Bridging Science and Technology through Academic-Industry Partnerships
35 Pages Posted: 8 Jan 2013 Last revised: 22 Jul 2014
Date Written: July 22, 2014
Scientific research and its translation into commercialized technology is a driver of wealth creation and economic growth. Partnerships to foster the translational processes from public research organizations, such as universities and hospitals, to private firms are a policy tool that has attracted increased interest. Yet questions about the efficacy and the efficiency with which funds are used are subject to frequent debate. This paper examines empirical data from the Danish National Advanced Technology Foundation (DNATF), an agency that funds partnerships between universities and private companies to develop technologies important to Danish industry. We assess the effect of a unique mediated funding scheme that combines project grants with active facilitation and conflict management on firm performance, comparing the likelihood of bankruptcy and employee count as well as patent count, publication count and their citations and collaborative nature between funded and unfunded firms. Because randomization of the sample was not feasible, we address endogeneity around selection bias using a sample of qualitatively similar firms based on a funding decision score. This allows us to observe the local effect of samples in which we drop the best recipients and the worst non-recipients. Our results suggest that while receiving the grant does bring an injection of funding that alleviates financing constraints, its core effect on the firm’s innovative behavior is in fostering collaborations and translations between science and technology and encouraging riskier projects rather than purely increasing patenting.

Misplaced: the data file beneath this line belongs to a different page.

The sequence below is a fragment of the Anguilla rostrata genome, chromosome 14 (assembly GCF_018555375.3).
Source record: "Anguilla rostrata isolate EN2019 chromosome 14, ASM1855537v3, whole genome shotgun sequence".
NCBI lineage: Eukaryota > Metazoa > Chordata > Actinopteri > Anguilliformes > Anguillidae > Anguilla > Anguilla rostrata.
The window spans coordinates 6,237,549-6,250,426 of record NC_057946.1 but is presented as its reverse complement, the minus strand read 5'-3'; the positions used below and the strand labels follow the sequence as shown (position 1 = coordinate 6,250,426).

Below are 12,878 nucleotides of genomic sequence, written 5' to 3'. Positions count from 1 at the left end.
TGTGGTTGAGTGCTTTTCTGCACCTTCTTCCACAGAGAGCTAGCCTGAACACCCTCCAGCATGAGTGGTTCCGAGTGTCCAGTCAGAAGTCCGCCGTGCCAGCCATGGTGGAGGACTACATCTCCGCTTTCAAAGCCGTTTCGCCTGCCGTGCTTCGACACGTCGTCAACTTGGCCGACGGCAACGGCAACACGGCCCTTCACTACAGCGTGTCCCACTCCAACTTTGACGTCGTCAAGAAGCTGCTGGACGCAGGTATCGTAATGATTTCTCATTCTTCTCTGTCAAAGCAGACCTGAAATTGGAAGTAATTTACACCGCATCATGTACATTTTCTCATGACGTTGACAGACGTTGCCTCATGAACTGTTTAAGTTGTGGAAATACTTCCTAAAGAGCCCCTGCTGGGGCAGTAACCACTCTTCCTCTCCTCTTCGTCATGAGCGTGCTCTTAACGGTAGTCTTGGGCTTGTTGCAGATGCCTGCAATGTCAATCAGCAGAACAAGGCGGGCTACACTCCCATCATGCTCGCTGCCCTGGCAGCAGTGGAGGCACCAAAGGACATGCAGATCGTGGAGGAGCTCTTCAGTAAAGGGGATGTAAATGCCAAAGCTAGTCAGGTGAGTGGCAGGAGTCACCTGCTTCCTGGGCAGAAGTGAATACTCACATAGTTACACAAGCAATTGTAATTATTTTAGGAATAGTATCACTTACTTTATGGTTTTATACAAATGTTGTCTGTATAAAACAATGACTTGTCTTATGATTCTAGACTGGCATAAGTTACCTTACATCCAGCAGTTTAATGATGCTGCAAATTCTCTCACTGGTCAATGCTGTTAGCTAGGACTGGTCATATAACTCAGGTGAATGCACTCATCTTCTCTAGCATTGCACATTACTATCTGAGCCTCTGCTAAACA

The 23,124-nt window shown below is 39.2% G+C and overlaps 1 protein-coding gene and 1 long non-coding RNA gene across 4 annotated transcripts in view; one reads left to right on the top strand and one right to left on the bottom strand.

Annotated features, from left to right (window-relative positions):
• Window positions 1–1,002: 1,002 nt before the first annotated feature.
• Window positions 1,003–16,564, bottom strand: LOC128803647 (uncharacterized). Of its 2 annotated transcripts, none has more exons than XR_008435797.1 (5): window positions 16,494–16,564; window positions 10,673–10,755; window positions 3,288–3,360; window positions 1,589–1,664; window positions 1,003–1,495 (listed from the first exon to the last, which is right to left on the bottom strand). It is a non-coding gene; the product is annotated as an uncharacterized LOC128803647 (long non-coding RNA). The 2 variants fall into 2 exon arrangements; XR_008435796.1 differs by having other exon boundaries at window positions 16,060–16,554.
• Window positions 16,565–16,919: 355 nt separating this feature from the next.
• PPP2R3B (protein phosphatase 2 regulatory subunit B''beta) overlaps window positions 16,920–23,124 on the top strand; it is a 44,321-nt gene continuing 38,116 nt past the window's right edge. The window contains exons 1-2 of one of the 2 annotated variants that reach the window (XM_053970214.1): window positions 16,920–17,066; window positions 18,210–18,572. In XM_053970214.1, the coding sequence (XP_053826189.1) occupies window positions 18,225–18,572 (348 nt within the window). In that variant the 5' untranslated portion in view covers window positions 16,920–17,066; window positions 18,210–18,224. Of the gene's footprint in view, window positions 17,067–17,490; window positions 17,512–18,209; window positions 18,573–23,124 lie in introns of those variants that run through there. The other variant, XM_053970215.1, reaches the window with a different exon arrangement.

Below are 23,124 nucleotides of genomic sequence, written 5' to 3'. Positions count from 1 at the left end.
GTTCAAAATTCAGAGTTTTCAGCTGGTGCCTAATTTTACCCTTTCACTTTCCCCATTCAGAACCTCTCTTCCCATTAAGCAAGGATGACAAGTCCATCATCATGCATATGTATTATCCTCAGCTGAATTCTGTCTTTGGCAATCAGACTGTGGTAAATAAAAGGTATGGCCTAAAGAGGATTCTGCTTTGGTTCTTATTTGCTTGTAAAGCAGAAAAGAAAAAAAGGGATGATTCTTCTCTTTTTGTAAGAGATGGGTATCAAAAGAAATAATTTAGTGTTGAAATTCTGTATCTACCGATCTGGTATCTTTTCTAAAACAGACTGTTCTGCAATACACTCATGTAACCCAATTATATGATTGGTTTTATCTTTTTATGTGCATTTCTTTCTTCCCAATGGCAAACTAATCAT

Keywords: innovation, firm performance, public-private partnership funding, translational research, small and medium enterprises
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